The genus Curtobacterium has been defined by Yamada and Komagata (1972) as Gram-positive aerobic bacteria, with some so-called motile brevibacteria. Curtobacterium strains have been isolated from rice and other plants, and C. flaccumfaciens, in particular, is a well-established plant pathogen (Collins and Jones, 1983). However, Curtobacterium has been isolated as an endophyte from many crops, including red clover (Sturz et al., 1998), potato (Sturz and Matheson, 1996), yam (Tor et al., 1992), prairie plants (Zinnier et al., 2002), and citrus (Araújo et al., 2001). Several reports have indicated that C. flaccumfaciens can function as a biological control agent against many pathogens and may function either by triggering induced systemic resistance (Raupach and Kloepper, 1998) or by antibiosis (Sturz and Matheson, 1996).

The bacterium C. flaccumfaciens has been more frequently isolated from CVC-asymptomatic than from CVC-symptomatic orange (C. sinensis) and tangerine (Citrus reticulata) plants (Araújo et al., 2002; Lacava et al., 2004), and it was also suggested, based on in vitro interaction experiments, that the growth of X. fastidiosa could be inhibited by endophytic C. flaccumfaciens. Symptoms of X. fastidiosa infection in C. roseus, such as shortened internodes, reduced flowering and stunting and chlorosis of leaves with occasional scorch symptoms, were reduced or prevented entirely by co-inoculation with C. flaccumfaciens (Lacava et al., 2007a). Madagascar periwinkle, C. roseus (L.) G. Don, has been identified as an excellent experimental host for X. fastidiosa (Monteiro et al., 2001). Symptoms of X. fastidiosa infection in periwinkle include shortened internodes, reduced flowering, stunting, and leaf chlorosis with occasional scorch symptoms and wilting (Monteiro et al., 2001). In comparison with the sweet orange, the Madagascar periwinkle is significantly easier to maintain in a greenhouse, and symptom induction following inoculation with X. fastidiosa is both more rapid and more reliable. The Madagascar periwinkle has also been utilized to study the interactions between X. fastidiosa and other endophytic bacteria (Lacava et al., 2006a, 2007a).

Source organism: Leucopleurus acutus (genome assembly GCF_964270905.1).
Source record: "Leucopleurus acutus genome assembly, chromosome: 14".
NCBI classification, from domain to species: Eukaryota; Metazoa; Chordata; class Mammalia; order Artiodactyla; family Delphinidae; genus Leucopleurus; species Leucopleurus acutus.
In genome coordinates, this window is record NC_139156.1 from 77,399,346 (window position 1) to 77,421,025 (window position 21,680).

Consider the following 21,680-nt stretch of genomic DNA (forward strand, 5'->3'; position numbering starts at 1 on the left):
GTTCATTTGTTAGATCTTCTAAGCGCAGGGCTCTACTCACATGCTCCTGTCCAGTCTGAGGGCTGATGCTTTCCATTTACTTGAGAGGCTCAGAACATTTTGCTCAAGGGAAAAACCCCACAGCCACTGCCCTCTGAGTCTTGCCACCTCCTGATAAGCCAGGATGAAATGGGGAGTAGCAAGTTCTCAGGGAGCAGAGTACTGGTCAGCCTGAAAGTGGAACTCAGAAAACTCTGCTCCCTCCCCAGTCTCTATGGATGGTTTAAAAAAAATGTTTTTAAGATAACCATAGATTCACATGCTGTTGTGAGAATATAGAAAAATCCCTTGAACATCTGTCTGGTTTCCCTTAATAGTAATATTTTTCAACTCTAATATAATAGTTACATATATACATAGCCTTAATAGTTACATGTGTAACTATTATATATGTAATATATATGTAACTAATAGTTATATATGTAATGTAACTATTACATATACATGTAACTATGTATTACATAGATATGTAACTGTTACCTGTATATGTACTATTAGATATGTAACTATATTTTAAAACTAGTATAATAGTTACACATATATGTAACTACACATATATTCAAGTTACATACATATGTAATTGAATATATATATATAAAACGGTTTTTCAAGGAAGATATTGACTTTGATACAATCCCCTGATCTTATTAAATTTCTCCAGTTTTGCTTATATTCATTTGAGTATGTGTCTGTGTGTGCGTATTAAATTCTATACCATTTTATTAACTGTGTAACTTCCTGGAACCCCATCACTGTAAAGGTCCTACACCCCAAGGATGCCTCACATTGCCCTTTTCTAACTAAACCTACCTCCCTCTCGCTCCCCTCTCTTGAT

Biological control of CVC

Lacava et al. (2004) reported that the growth of X. fastidiosa was inhibited by endophytic C. flaccumfaciens in vitro, and Lacava et al. (2007a) demonstrated that C. flaccumfaciens reduced the severity of disease symptoms when co-inoculated with X. fastidiosa in periwinkle (C. roseus) plants.

Isolation and denaturing gradient gel electrophoresis (DGGE) techniques revealed several genera of bacteria as colonizers of glassy-winged sharpshooter (GWSS) heads. These bacteria were identified by 16S sequencing and included M. extorquens and C. flaccumfaciens. The GWSS Homalodisca vitripennis Germar (Hemiptera: Cicadellidae) [formerly H. coagulata (Takiya et al., 2006)] is the most widespread sharpshooter insect vector of X. fastidiosa in the United States. In addition, Kirkpatrick and Wilhelm (2007) have also isolated strains of C. flaccumfaciens as part of the endophytic bacterial community of grapevines in California. In Brazil, C. flaccumfaciens is consistently isolated as an endophytic bacterium from citrus plants (Araújo et al., 2002; Lacava et al., 2004).